From rip-off to convention
A few weeks back when Instagram launched Stories, there was much wailing and gnashing of teeth over how it had ripped off Snapchat, to which Kevin Systrom, Instagram’s founder and CEO basically said “Yaaas!” followed by “LOL!”.
He rightfully pointed out that different platforms had solved different challenges that were now design conventions. Facebook’s Newsfeed has been adopted by Twitter, by LinkedIn, and by Instagram who all tailored it to their own needs over time. The trick is of course that the news feed is built by a variety of sources, whereas Stories attacks the core platform of Instagram’s (and by proxy, Facebook’s) biggest competitor.
In reality this is not unlike Google’s Docs, a move made in 2007, long before we all shifted everything we had to the cloud. Their cash cow was search, and their biggest rival at the time was Microsoft, who made a very significant chunk of their earnings from Office. Google didn’t need to win that fight, it just needed to poke enough holes to make Microsoft nervous and create a significant distraction, which they did so successfully. Microsoft tried the same thing with Bing — I’ll let you do your own research regarding how that fared.
But I digress — last week we talked about the way we use tools change based on what arrived after we became aware of them vs. what was native. Video tools on my phone will never be native to me, but they are to a teenager, which is why you see video-first platforms overrun with a younger demographic: those platforms weren’t made for you and I to begin with. So if we look at Instagram, someone that signs up tomorrow won’t see Stories as a recent add-on, they’ll see it as core to the platform.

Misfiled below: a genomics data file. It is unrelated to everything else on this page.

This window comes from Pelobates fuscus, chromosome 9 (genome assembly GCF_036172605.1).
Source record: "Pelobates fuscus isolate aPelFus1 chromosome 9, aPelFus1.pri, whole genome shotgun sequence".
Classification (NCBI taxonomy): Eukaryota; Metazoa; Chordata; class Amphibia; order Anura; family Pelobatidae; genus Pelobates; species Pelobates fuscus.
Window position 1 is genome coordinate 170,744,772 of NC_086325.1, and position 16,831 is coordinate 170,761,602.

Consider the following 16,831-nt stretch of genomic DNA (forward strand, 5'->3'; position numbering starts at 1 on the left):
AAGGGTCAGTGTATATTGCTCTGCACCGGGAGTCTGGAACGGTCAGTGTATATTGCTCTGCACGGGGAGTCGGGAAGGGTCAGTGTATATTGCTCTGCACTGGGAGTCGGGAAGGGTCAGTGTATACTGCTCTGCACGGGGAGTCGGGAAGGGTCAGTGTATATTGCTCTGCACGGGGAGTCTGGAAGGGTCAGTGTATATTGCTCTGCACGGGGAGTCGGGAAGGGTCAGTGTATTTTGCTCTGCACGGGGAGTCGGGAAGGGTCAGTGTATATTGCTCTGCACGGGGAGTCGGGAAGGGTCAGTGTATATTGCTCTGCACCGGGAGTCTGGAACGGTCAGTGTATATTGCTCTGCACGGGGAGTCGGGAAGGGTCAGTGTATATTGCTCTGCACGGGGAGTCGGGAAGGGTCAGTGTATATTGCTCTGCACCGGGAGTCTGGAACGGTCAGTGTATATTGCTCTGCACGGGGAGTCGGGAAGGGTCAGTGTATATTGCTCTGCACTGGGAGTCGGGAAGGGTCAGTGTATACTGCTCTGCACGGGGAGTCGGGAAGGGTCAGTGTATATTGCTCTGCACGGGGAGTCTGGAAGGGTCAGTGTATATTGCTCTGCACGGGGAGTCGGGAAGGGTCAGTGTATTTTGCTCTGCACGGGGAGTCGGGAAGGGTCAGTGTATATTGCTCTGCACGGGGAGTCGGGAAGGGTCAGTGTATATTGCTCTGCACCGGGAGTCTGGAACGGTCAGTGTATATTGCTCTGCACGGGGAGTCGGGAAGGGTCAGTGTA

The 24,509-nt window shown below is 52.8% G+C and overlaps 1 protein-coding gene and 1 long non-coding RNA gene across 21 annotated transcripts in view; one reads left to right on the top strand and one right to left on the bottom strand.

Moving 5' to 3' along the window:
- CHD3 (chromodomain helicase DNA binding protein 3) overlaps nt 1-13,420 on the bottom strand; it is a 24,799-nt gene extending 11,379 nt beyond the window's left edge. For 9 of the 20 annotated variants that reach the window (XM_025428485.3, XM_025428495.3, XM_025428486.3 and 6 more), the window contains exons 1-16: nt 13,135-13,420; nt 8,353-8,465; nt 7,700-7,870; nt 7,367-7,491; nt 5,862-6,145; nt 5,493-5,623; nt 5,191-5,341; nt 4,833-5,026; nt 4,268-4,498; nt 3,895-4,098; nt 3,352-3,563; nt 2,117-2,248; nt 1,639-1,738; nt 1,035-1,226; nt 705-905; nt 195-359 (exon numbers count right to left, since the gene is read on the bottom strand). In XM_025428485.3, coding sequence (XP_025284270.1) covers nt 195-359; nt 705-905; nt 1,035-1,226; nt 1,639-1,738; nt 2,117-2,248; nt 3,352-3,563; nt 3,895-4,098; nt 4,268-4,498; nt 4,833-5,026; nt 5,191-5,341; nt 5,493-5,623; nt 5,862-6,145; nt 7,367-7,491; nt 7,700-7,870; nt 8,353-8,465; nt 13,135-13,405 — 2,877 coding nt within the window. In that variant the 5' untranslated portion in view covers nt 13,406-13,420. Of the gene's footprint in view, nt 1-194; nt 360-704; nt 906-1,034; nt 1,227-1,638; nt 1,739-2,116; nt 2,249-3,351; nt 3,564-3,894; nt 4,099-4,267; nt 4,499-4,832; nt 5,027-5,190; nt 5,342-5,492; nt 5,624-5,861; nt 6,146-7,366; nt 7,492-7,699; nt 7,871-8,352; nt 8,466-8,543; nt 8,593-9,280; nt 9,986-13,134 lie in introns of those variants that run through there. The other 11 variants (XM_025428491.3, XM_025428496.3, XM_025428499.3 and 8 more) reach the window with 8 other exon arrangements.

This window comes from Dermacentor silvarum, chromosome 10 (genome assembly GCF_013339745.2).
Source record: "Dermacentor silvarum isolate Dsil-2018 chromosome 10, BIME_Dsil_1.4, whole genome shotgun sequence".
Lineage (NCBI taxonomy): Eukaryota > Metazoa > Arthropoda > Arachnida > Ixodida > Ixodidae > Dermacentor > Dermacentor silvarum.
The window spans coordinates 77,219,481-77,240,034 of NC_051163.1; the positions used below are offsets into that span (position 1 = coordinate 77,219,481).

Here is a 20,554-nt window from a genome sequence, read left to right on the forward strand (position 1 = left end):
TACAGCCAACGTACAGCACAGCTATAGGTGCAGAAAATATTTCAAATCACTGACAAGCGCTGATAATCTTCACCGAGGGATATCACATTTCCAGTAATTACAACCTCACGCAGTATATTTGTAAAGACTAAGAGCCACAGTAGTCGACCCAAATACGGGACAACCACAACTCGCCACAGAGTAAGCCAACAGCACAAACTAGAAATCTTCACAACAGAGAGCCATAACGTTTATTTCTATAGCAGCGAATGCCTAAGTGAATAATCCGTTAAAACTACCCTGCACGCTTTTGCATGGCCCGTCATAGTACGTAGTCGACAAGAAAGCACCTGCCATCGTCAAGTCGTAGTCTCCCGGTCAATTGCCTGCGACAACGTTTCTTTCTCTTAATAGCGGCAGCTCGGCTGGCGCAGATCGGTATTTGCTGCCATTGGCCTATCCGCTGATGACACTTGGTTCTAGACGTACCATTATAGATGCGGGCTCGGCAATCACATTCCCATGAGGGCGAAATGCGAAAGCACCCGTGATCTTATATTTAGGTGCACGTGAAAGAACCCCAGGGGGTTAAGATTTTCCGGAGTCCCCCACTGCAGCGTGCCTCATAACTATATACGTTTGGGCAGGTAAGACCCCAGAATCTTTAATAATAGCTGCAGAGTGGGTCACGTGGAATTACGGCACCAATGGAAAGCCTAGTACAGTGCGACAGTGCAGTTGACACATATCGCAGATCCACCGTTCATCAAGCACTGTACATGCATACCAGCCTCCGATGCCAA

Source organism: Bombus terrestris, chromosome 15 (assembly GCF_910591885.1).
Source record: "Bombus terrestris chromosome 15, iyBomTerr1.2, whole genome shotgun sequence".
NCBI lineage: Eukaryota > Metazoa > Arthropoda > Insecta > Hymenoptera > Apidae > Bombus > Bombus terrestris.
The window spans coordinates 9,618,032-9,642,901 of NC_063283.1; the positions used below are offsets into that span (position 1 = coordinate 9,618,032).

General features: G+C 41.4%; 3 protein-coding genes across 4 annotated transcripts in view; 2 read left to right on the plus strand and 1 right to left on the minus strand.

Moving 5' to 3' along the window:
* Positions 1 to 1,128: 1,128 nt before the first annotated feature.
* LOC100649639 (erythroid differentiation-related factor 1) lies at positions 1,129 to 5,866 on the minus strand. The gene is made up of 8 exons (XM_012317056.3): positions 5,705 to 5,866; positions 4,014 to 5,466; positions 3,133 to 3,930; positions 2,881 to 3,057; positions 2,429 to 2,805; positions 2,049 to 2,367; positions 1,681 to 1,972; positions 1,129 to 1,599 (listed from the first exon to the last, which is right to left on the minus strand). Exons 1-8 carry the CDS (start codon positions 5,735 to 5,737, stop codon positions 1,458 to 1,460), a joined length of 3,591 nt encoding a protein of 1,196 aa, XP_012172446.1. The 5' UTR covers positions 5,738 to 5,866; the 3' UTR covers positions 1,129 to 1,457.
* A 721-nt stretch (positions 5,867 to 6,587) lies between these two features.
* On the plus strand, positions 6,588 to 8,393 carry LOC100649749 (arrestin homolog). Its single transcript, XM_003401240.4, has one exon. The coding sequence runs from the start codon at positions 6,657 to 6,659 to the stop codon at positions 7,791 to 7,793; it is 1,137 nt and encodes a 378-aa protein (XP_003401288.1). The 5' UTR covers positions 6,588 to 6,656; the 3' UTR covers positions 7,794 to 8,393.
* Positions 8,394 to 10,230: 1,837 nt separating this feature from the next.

That shift is significant and not properly appreciated.
Once we see another 2 or 3 services adopt the same approach to video, Instagram’s Stories move won’t be a callous rip-off, it will be the adoption of a design convention, much the way the Newsfeed is now. Each of these businesses has so many problems they’re trying to solve each day, good enough really is good enough.
Or, as your friend and mine Faris likes to say talent imitates, genius steals (that quote shamelessly stolen of course!).
Instagram (and Facebook again by proxy) clearly have the smartest people in the room.
#nowplaying Voices (Pt. II) by Lucas Nord
I’m trying to write every day. Why don’t you try too?